[Patreon-Nov16-Post-Bug][/Patreon-Nov16-Post-Bug] In June of 1993, a fourth title joined WildStorm’s fold, and it was the first whose heroes seemingly didn’t have an explicit connection to the shared backstory of Kherubim, Daemonites, IO, and Stormwatch.
That hero was Union, co-created by Jim Lee and Mike Heisler – a longtime letterer and only occasional writer. (He’d later write a long run of the Gen13 spin-off DV8).
Union has a rich origin that nods to Superman’s, though his Krypton is not an exploding planet but a sister reality to our own that is in a constant state of civil war. When Ohmen, a warrior Relayer of the Protectorate, is shunted through an explosion of energy from his world to ours he crash lands on the Maine coastline.
Union’s mini-series is a pair of parenthesis, two stories opened in the first two issues without the full information we need as readers to understand them, and then two issues that resolve their mysteries in reverse order.
That makes for what is undoubtably the best first issue yet from WildStorm, and even the exposition-heavy final issues is a thrill since they answer so many questions. Union #0 provides a thick spreading of glorious connection-making context to fill in Union’s past and tie him to more closely to another Wildstorm title. It’s a bit leaden told all in one shot, but it makes re-reading the series even more fun.
The real draw here wasn’t the mysterious superhero from another dimension, but the artwork. Mark Texeira was mostly known as a Marvel utility player who launched Ghost Rider and drew Punisher and Sabretooth. His wild, untamed pencil-work and inky blacks were nothing like the high-gloss figure-work of the other Image founders and their proteges, but a near neighbor to Sam Keith and Jae Lee.
Maybe that’s why it seems like the early digital colors are fighting against Texeira’s linework in the first two issues of Union. While some of the gradients help enhance the inherent dimensionality of his characters, too often the colors are garish or overwhelm his rough lines. Despite the struggle, Texiera delivers wild, beautiful work – especially in the domestic scenes that could easily be just talking heads. The colors settle down by #3, and by the end of #4 it’s the best Texiera’s work had looked to date.
Despite the unevenness of the pace and the colors, Union feels like a title that’s truly grounded in a universe that’s already-formed. It’s filled with references to Supreme, Youngblood, and Cyberforce, and it opens by featuring Stormwatch so prominently that the first issue could have easily been Stormwatch #5.5.
That’s a tribute to Mike Heisler, who bucks the WildStorm trend of super-cool action to unfurl an exceedingly human mystery of how much we can trust Union as a reliable narrator. We see him deliberately withhold things from us and from his human companion Jill, and that makes it hard to completely trust him as our protagonist even when he professes to be doing good.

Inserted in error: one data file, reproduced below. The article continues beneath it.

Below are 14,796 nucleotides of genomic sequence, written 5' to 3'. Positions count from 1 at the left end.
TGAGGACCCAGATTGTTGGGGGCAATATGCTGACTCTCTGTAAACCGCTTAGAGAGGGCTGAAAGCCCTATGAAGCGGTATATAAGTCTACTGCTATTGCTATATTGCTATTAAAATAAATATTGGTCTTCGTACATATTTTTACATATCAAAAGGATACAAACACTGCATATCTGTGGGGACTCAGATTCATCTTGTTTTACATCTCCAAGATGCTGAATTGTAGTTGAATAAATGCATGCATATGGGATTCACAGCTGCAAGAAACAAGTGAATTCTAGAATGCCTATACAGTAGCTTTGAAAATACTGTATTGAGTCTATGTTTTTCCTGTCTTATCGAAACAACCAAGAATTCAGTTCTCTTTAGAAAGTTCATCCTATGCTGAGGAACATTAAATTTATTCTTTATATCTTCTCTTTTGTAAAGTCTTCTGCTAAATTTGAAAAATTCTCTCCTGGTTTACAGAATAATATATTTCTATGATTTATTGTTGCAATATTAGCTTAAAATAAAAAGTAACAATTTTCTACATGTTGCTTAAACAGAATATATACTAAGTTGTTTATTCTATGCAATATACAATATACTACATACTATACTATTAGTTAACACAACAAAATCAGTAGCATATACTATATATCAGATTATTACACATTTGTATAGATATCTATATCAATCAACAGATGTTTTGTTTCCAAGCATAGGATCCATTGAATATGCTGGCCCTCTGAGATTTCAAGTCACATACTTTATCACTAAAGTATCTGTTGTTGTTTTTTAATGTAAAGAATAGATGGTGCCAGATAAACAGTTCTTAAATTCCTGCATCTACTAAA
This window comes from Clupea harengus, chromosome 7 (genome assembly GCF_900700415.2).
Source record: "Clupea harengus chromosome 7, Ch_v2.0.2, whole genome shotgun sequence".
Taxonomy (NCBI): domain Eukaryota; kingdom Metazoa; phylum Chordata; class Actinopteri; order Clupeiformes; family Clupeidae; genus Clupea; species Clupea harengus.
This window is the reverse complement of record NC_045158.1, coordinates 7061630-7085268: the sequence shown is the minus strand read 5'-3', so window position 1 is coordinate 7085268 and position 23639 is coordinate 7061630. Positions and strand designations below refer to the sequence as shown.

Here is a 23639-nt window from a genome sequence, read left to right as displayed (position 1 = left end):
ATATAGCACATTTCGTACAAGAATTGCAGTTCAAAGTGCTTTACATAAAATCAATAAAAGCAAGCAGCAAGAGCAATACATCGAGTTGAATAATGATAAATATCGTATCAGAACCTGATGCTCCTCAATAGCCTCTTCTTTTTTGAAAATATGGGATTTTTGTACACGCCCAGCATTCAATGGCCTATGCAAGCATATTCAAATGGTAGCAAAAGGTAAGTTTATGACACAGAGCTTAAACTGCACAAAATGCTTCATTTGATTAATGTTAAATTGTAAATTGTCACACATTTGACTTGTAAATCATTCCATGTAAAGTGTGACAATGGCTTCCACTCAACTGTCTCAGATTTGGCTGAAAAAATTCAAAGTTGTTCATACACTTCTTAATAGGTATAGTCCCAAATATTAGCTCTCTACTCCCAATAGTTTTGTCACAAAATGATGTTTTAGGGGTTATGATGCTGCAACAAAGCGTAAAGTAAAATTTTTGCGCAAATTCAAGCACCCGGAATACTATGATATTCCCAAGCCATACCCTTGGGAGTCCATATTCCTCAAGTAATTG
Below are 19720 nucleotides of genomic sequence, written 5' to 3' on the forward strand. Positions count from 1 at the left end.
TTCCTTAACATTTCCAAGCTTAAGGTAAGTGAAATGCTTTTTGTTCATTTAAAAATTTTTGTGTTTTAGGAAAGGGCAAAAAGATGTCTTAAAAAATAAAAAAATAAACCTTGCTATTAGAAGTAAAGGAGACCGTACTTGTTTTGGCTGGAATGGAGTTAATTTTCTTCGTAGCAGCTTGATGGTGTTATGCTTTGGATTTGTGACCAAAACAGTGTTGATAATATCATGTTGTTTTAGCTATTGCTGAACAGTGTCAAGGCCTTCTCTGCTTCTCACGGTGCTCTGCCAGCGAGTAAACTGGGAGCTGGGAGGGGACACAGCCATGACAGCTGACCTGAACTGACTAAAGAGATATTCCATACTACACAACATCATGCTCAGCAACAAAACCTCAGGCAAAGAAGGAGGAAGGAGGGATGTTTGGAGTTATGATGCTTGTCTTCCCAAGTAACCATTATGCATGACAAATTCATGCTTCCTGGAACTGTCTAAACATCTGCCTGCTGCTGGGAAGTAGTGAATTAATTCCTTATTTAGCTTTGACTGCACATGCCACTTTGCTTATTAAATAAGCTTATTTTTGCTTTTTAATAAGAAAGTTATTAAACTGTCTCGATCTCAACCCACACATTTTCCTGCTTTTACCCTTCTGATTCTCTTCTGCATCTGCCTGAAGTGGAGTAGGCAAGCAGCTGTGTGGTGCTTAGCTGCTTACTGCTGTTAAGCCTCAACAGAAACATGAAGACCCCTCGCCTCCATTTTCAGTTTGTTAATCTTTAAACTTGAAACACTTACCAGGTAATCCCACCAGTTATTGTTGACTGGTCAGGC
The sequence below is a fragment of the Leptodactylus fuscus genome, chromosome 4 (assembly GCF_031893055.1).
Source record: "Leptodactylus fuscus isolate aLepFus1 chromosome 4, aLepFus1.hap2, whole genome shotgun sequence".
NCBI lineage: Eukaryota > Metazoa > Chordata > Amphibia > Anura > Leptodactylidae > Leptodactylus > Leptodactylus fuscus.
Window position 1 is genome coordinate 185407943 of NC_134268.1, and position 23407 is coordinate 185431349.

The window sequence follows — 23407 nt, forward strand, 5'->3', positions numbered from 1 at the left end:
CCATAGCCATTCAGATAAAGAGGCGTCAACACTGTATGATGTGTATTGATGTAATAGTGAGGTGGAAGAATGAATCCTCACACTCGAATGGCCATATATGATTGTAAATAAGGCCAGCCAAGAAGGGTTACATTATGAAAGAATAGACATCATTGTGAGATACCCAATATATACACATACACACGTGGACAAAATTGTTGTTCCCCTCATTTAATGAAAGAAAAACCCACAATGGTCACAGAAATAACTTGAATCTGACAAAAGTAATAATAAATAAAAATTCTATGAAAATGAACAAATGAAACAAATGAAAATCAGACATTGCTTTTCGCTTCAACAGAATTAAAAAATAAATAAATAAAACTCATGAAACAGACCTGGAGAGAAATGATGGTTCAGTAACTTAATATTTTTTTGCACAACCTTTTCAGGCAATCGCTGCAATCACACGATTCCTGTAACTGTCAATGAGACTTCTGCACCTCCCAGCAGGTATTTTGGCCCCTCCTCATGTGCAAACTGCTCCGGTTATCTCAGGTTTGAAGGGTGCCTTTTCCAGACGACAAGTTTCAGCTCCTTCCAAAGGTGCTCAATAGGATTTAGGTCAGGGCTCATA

Jill is the most well-rounded character we’ve had yet in a WildStorm book. She’s an actual human being who loves art and sometimes does stupid things in the name of romance. She makes gallows-humor jokes to herself and absent-mindedly explaining why she switched to painting abstracts when she was in a world of beautiful landscapes. Even if her budding romance with Union is rushed, this book is grounded in human emotion more than any of the other Wildstorm material to date. Together, she and Union give off major Lois & Clark vibes from the classic Reeves Superman films.
If Union had pushed forward from this mini-series to continue the story with Heisler and Texiera still at the helm it would have catapulted into must-read territory for me along with Stormwatch! Instead, it was the first WildStorm book to take a brief hiatus and return as an ongoing series (a pattern Gen13 would follow). However, Heisler does stick around for every issue of Union ever published, so maybe I’m in for a treat when I get back to the title’s ongoing relaunch later this month.
Want the full details? Read on to unravel the mystery that begins in Union #1. Here’s the schedule for the rest of this month’s WildStorm re-read. Tomorrow we find out what Backlash and Grifter have been up to in Kindred #1-4.
Need the issues? These issues have never before been collected! For single issues – try eBay (#0-4) or Amazon (#0, 1, 2, 3, 4). Since the ongoing Union series hit these same issue numbers, be sure to match your purchase to the cover images in this post.
In Union #1 we open on a tense scene in a formerly bucolic setting. Stormwatch One’s leader Battalion faces down Union over the smoking remains of the tiny New York town of Chichester. Winter can tell that the crater is infused with an energy much like Battalion’s, so he has a lot to answer for!
We flash back to six months prior. Jill Monroe is holed up for the winter in her coastal Maine cabin amidst a total whiteout when through the snow she sees a strange green light in the sky plunge to the ground. She rushes outside to find Union collapsing onto the icy surface of the waters outside her cabin. She intrepidly reels him in while hanging onto a clothesline and keeps him safe for days until he awakens.
We glimpse vignettes of their interactions over the course of weeks. Union devours chicken soup and books eagerly. He watches as Jill works on her abstract paintings, engaging her with surprising insight. Later, he displays the power of his Justice Stone, which allows him fly and materialize a staff of pure energy. The last thing he remembers from his own reality is defending himself with his Stone against enemy warriors in the midst of a lightning storm. Had the sheer amount of energy somehow ripped a hole in the fabric of reality?